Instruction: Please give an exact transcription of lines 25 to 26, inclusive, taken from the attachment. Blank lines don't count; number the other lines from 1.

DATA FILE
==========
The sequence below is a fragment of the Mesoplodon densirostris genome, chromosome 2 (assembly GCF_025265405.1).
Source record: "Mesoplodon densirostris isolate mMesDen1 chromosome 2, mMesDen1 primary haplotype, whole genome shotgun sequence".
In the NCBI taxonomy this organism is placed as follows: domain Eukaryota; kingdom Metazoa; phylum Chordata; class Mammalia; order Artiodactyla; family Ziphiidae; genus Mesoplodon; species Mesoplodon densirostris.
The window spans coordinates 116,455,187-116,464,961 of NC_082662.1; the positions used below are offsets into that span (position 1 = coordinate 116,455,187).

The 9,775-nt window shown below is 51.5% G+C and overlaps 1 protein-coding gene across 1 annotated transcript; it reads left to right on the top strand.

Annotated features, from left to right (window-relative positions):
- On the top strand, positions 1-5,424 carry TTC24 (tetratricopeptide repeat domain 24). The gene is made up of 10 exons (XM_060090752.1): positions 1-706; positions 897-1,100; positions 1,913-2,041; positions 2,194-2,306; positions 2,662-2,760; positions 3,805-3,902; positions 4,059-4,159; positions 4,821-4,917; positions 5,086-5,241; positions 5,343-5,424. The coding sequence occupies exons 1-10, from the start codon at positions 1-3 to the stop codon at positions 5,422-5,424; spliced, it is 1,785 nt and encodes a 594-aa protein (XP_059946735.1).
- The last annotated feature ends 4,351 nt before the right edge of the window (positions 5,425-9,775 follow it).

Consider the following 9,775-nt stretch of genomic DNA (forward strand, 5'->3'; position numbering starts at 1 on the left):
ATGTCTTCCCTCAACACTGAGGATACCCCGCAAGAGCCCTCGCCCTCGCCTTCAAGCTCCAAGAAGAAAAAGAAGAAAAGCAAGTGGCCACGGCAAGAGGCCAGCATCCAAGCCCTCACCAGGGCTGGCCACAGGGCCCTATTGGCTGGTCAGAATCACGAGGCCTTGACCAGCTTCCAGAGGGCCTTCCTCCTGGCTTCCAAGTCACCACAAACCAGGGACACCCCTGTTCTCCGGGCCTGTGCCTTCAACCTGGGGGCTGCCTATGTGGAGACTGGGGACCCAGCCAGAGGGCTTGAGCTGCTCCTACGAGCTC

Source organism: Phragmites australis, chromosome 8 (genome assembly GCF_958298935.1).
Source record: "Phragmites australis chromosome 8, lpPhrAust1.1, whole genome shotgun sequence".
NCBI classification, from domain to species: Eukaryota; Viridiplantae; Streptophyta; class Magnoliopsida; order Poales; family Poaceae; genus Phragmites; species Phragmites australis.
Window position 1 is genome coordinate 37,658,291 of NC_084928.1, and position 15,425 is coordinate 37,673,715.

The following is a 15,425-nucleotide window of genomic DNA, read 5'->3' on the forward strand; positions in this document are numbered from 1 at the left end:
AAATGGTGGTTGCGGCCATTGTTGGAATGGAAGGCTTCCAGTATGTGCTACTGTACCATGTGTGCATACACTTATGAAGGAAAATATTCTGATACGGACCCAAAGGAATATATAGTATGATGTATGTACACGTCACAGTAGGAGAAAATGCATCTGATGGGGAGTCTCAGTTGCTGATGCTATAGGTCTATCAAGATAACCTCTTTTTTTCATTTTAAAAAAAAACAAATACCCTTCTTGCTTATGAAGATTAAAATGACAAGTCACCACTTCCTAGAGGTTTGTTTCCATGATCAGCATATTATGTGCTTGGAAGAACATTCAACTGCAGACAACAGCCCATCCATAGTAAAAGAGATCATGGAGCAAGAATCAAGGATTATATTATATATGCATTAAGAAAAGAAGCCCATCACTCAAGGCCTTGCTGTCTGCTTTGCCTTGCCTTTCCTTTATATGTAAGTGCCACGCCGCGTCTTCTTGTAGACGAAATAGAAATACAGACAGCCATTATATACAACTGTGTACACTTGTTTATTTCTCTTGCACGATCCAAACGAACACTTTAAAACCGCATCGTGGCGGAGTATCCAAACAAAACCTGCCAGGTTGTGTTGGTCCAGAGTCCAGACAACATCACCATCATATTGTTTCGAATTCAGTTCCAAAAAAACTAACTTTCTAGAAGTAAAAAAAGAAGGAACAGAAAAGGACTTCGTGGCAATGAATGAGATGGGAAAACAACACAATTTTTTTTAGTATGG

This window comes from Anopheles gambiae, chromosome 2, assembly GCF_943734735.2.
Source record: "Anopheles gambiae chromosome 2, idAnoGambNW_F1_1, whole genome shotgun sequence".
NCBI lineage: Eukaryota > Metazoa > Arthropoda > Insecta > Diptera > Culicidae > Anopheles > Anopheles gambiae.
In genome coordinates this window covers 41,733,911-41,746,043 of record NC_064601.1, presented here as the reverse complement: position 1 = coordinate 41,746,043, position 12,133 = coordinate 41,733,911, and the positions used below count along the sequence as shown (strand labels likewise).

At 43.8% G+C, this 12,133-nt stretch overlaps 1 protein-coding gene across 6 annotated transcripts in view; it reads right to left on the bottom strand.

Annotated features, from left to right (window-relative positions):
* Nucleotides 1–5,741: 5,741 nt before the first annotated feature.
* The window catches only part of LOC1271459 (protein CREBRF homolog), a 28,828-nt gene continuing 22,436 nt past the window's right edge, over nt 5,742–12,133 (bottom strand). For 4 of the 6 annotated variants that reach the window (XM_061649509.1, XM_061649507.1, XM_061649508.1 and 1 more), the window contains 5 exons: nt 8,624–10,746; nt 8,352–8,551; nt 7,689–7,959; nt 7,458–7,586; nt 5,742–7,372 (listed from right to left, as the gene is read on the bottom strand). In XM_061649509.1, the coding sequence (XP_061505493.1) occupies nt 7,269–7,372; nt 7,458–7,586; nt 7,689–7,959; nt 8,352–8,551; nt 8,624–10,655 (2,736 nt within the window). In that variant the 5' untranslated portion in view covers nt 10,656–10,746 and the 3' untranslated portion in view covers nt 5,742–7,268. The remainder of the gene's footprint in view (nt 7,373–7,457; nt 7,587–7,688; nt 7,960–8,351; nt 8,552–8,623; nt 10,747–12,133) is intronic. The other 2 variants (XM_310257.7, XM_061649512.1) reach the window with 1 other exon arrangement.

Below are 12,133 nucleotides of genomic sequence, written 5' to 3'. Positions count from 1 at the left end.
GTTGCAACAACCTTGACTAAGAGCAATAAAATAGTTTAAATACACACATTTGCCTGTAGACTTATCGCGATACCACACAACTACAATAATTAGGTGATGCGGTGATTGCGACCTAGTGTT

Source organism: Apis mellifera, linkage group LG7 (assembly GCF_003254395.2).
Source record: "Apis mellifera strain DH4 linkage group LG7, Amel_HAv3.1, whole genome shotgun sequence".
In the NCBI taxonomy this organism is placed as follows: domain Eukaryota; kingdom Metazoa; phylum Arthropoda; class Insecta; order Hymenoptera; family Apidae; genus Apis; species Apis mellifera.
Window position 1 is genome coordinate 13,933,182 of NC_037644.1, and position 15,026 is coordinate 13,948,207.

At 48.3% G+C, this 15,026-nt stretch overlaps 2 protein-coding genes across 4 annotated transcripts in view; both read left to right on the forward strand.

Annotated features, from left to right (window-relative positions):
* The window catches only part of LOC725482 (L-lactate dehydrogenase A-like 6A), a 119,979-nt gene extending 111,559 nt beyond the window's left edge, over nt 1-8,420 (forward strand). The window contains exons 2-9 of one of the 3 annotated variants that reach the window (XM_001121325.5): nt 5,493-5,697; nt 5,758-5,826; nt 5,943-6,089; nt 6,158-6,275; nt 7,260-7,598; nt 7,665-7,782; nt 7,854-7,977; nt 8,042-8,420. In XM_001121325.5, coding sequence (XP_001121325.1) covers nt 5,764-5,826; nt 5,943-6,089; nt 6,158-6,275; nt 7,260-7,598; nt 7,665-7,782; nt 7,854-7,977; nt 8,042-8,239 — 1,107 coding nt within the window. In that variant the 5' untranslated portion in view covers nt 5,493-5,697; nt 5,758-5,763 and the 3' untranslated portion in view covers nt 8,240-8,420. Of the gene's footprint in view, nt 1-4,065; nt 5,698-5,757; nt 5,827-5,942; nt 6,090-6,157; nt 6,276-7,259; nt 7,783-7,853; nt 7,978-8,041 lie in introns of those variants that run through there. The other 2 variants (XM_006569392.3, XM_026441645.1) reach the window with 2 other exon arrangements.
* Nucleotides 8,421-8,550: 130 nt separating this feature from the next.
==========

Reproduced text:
Below are 12,133 nucleotides of genomic sequence, written 5' to 3'. Positions count from 1 at the left end.
GTTGCAACAACCTTGACTAAGAGCAATAAAATAGTTTAAATACACACATTTGCCTGTAGACTTATCGCGATACCACACAACTACAATAATTAGGTGATGCGGTGATTGCGACCTAGTGTT